Inside sources suggest that it's not naps or kisses that are putting our nation's airspace in danger, but a "toxic environment" created by federal air marshals. More than 85 current or former sky cops in nearly all of the country's field offices have reported distractions from their anti-terror mission, in the form of "intimidation, retaliation, discrimination against women, minorities, the disabled [and] gays." Morale is low, and the agency is also dangerously understaffed.

According to CBS, supervisors of the Federal Air Marshal Service are mainly white, male ex-Secret Service agents, who (perhaps unhappy with the demotion) have "crippled the agency from within." They've created not only a hostile work environment for people who don't look like them, but a slew of lawsuits and Equal Employment Opportunity complaints.

The TSA is currently investigating a "Jeopardy"-style board game with "derogatory nicknames for African-Americans, Hispanics, homosexuals and veterans as a way to mete out discipline and undesirable assignments," reported ProPublica. And in Cincinnati one supervisor demanded a disciplinary investigation against a woman after she filed a sexual harassment lawsuit, and allegedly intimidated witnesses who were testifying on her behalf.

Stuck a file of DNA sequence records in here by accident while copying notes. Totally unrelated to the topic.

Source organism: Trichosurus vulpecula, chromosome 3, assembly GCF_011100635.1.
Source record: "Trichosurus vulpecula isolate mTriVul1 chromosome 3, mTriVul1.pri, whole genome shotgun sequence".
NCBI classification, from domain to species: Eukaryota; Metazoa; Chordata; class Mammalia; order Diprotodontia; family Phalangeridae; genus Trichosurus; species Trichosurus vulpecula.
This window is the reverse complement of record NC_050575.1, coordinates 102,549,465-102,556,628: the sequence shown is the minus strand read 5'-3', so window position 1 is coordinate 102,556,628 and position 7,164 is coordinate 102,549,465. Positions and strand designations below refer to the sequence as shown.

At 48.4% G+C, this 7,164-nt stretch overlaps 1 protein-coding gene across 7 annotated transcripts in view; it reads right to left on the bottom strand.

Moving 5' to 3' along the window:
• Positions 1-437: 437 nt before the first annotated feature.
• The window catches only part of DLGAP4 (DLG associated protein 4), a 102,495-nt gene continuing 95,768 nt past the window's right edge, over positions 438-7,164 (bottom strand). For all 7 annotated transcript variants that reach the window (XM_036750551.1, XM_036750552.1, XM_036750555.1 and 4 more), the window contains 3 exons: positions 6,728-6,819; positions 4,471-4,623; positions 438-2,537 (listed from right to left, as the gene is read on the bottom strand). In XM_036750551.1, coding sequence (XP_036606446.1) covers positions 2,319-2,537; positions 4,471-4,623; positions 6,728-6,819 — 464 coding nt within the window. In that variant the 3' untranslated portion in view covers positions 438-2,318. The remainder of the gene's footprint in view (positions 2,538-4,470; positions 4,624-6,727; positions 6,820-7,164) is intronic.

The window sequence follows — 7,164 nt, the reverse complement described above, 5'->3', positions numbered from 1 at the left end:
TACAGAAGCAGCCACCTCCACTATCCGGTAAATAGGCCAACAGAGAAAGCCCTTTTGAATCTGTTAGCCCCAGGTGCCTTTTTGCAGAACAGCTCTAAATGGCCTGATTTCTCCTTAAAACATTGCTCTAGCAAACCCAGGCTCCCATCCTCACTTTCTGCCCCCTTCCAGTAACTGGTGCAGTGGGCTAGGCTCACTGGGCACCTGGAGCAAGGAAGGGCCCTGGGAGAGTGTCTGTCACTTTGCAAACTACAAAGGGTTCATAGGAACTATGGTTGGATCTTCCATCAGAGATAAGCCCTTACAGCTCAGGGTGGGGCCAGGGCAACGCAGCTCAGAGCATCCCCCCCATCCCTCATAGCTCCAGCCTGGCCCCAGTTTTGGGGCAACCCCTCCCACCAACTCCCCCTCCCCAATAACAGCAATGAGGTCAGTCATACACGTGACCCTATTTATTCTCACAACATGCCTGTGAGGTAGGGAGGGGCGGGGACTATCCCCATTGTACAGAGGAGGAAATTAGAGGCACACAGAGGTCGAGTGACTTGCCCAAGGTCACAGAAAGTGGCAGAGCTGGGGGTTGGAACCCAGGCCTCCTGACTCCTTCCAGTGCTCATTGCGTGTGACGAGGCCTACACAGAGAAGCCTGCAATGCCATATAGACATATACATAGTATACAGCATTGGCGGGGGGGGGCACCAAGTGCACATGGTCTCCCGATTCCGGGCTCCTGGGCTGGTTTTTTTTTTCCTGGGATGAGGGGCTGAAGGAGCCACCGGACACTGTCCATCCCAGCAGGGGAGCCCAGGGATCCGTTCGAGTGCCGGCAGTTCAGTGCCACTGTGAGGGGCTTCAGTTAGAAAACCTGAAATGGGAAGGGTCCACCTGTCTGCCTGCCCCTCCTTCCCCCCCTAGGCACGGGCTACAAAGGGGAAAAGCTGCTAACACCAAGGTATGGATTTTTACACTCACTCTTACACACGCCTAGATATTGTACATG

The notorious work environment which deters applicants has led to a second safety concern: understaffing. With so few air marshals on the job, the chances of one crossing paths with an actual terrorist are low. There are approximately 27,000 domestic and international flights every day, reported the Bureau of Transportation Statistics, but only about 3-4,000 are manned by air marshals. Like the Christmas Day underwear attacker—whose flight didn't have a marshal on board—terrorists have good odds of evading the flying force, just by luck of the draw.